Nehemiah 2:6. And I set him a time— How long this was is not certain. It is said, indeed, that he was governor of the land of Judah for twelve years, chap. Neh 5:14 Nehemiah 13:6. But, considering what haste he made for dispatching the building of the walls, which he finished in fifty-two days, the leave that he asked might be but for a year, or perhaps half so long; after which time, it is likely, he returned to Shushan according to his promise; but some time after was sent back again by the king (who found his presence there serviceable, or perhaps necessary for the better regulation of that province), to be his governor for twelve years.
REFLECTIONS.—1. The king, perceiving the meaning of Nehemiah's sorrows, and his fear to ask, kindly bids him make his request. Note; Christ our king has given us an unlimited promise; and shall we be backward to make our requests known to him?
2. Encouraged by this condescension, he lifts up his heart to God for power to speak aright, and a blessing on his request; a warm ejaculation fled to the throne of grace, and God strengthened and prospered him. He begs permission to rebuild his native city, a convoy to guard him safe, and an order upon the governors to supply him with necessaries for the work. Note; (1.) Whatever we set about, let prayer prepare the way. (2.) Frequent ejaculations tend to preserve the spirituality of our temper. (3.) Nothing is too much to ask when we come to Jesus, who will do for us exceeding abundantly above all we can ask or think.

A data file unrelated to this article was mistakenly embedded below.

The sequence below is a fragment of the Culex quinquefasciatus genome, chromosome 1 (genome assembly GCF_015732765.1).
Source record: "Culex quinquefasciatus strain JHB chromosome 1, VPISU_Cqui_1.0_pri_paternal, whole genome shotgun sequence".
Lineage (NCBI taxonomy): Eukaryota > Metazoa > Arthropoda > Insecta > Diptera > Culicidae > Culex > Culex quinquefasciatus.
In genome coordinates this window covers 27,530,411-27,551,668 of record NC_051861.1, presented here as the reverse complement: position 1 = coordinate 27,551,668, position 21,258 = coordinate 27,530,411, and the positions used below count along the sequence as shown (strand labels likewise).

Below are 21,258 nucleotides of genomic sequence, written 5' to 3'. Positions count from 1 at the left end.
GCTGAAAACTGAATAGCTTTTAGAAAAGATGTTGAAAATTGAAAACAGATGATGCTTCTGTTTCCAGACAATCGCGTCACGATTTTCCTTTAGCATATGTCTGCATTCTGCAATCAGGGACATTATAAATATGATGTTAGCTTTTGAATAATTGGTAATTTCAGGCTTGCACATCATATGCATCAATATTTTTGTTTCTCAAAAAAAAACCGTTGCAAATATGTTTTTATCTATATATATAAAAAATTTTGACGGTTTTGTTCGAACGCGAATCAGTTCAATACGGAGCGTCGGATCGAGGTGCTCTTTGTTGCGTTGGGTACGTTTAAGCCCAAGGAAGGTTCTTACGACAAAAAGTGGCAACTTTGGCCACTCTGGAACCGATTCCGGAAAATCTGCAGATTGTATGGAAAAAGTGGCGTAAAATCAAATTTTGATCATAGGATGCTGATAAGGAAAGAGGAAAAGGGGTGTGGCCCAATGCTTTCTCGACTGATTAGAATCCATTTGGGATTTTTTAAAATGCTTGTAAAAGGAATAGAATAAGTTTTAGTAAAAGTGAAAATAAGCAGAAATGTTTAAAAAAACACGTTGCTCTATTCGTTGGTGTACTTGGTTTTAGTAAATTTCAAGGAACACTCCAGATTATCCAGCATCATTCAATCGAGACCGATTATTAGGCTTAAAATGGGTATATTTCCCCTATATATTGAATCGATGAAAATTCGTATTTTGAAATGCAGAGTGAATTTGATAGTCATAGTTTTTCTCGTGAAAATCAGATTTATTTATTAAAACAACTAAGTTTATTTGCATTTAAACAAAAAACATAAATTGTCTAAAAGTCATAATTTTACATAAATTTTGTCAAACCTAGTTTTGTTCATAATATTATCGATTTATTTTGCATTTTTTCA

3. The king consented that he should go; but, unwilling to part with him long, engages him to return within a stipulated time. The queen, who providentially was now present, probably stood his friend; and he had peculiar reason that day to acknowledge the good hand of God in his success. Note; (1.) The prayer of faith never ascends in vain. (2.) Providential help is often given when little expected; and friends unknown to us before are raised up of God in our difficulties. (3.) Whatever mercy we receive, let God's good hand be acknowledged with thankfulness.
Nehemiah 2:7. River— The river Euphrates.
Nehemiah 2:8. Which appertained to the house— Which appertained to the house of the Lord. Houbigant.
Nehemiah 2:10. Sanballat the Horonite— This person was probably a petty prince of Moab; for Horonaim was an eminent city in that country, Isaiah 15:5. This Sanballat was the person who afterwards instigated Alexander the Great to build the temple of Gerizim, in order to occasion a division among the Jews. See Grotius.